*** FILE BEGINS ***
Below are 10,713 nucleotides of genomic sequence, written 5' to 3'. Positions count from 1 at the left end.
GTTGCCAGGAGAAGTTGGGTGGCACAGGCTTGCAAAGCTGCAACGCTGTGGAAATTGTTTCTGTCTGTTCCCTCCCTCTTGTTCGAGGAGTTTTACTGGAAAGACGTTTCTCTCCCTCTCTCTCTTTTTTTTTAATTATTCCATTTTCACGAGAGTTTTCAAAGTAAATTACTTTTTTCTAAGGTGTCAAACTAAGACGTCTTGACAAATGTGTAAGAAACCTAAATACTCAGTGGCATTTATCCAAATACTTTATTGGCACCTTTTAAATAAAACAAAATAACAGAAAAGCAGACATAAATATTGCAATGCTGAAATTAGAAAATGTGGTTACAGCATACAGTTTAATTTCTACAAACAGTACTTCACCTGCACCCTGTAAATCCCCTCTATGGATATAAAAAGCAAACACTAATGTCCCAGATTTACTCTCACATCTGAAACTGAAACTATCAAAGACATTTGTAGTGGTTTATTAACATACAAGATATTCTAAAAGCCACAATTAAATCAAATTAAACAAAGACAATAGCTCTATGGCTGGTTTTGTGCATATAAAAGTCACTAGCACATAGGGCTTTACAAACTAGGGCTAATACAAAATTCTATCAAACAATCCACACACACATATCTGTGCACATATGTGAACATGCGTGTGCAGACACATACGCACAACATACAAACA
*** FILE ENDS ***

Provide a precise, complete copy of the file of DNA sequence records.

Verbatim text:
Below are 10,713 nucleotides of genomic sequence, written 5' to 3'. Positions count from 1 at the left end.
GTTGCCAGGAGAAGTTGGGTGGCACAGGCTTGCAAAGCTGCAACGCTGTGGAAATTGTTTCTGTCTGTTCCCTCCCTCTTGTTCGAGGAGTTTTACTGGAAAGACGTTTCTCTCCCTCTCTCTCTTTTTTTTTAATTATTCCATTTTCACGAGAGTTTTCAAAGTAAATTACTTTTTTCTAAGGTGTCAAACTAAGACGTCTTGACAAATGTGTAAGAAACCTAAATACTCAGTGGCATTTATCCAAATACTTTATTGGCACCTTTTAAATAAAACAAAATAACAGAAAAGCAGACATAAATATTGCAATGCTGAAATTAGAAAATGTGGTTACAGCATACAGTTTAATTTCTACAAACAGTACTTCACCTGCACCCTGTAAATCCCCTCTATGGATATAAAAAGCAAACACTAATGTCCCAGATTTACTCTCACATCTGAAACTGAAACTATCAAAGACATTTGTAGTGGTTTATTAACATACAAGATATTCTAAAAGCCACAATTAAATCAAATTAAACAAAGACAATAGCTCTATGGCTGGTTTTGTGCATATAAAAGTCACTAGCACATAGGGCTTTACAAACTAGGGCTAATACAAAATTCTATCAAACAATCCACACACACATATCTGTGCACATATGTGAACATGCGTGTGCAGACACATACGCACAACATACAAACA